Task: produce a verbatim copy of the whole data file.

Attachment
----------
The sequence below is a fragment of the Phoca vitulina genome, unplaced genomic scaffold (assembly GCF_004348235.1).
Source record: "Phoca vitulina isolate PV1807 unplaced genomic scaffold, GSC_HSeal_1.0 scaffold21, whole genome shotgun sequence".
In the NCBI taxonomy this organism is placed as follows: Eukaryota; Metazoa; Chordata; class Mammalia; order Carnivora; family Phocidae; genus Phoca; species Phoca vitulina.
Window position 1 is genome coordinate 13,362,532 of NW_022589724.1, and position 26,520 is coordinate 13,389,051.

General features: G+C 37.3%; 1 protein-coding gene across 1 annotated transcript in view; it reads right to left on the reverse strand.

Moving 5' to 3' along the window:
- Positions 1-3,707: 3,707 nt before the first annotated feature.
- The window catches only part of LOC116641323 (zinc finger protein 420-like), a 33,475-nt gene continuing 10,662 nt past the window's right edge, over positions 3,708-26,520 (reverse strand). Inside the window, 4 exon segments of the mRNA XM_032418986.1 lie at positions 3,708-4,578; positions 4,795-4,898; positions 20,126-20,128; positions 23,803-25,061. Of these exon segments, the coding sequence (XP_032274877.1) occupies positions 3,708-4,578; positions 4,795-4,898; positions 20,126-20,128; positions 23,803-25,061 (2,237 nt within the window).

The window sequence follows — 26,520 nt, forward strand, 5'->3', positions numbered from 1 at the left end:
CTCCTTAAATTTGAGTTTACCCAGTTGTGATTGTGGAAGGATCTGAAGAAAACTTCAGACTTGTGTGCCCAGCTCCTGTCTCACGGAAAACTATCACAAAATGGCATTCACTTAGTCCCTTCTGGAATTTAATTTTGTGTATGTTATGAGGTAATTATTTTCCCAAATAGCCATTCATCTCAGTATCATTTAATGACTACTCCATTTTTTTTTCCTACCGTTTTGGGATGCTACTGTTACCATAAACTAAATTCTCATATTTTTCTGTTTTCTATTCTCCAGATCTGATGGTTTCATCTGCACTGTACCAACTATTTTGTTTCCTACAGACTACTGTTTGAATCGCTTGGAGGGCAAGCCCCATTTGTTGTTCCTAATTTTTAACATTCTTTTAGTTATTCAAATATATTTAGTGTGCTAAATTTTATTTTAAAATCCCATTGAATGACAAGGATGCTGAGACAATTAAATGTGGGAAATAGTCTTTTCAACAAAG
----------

The sequence below is a fragment of the Phoca vitulina genome, unplaced genomic scaffold (assembly GCF_004348235.1).
Source record: "Phoca vitulina isolate PV1807 unplaced genomic scaffold, GSC_HSeal_1.0 scaffold21, whole genome shotgun sequence".
In the NCBI taxonomy this organism is placed as follows: Eukaryota; Metazoa; Chordata; class Mammalia; order Carnivora; family Phocidae; genus Phoca; species Phoca vitulina.
Window position 1 is genome coordinate 13,362,532 of NW_022589724.1, and position 26,520 is coordinate 13,389,051.

General features: G+C 37.3%; 1 protein-coding gene across 1 annotated transcript in view; it reads right to left on the reverse strand.

Moving 5' to 3' along the window:
- Positions 1-3,707: 3,707 nt before the first annotated feature.
- The window catches only part of LOC116641323 (zinc finger protein 420-like), a 33,475-nt gene continuing 10,662 nt past the window's right edge, over positions 3,708-26,520 (reverse strand). Inside the window, 4 exon segments of the mRNA XM_032418986.1 lie at positions 3,708-4,578; positions 4,795-4,898; positions 20,126-20,128; positions 23,803-25,061. Of these exon segments, the coding sequence (XP_032274877.1) occupies positions 3,708-4,578; positions 4,795-4,898; positions 20,126-20,128; positions 23,803-25,061 (2,237 nt within the window).

The window sequence follows — 26,520 nt, forward strand, 5'->3', positions numbered from 1 at the left end:
CTCCTTAAATTTGAGTTTACCCAGTTGTGATTGTGGAAGGATCTGAAGAAAACTTCAGACTTGTGTGCCCAGCTCCTGTCTCACGGAAAACTATCACAAAATGGCATTCACTTAGTCCCTTCTGGAATTTAATTTTGTGTATGTTATGAGGTAATTATTTTCCCAAATAGCCATTCATCTCAGTATCATTTAATGACTACTCCATTTTTTTTTCCTACCGTTTTGGGATGCTACTGTTACCATAAACTAAATTCTCATATTTTTCTGTTTTCTATTCTCCAGATCTGATGGTTTCATCTGCACTGTACCAACTATTTTGTTTCCTACAGACTACTGTTTGAATCGCTTGGAGGGCAAGCCCCATTTGTTGTTCCTAATTTTTAACATTCTTTTAGTTATTCAAATATATTTAGTGTGCTAAATTTTATTTTAAAATCCCATTGAATGACAAGGATGCTGAGACAATTAAATGTGGGAAATAGTCTTTTCAACAAAG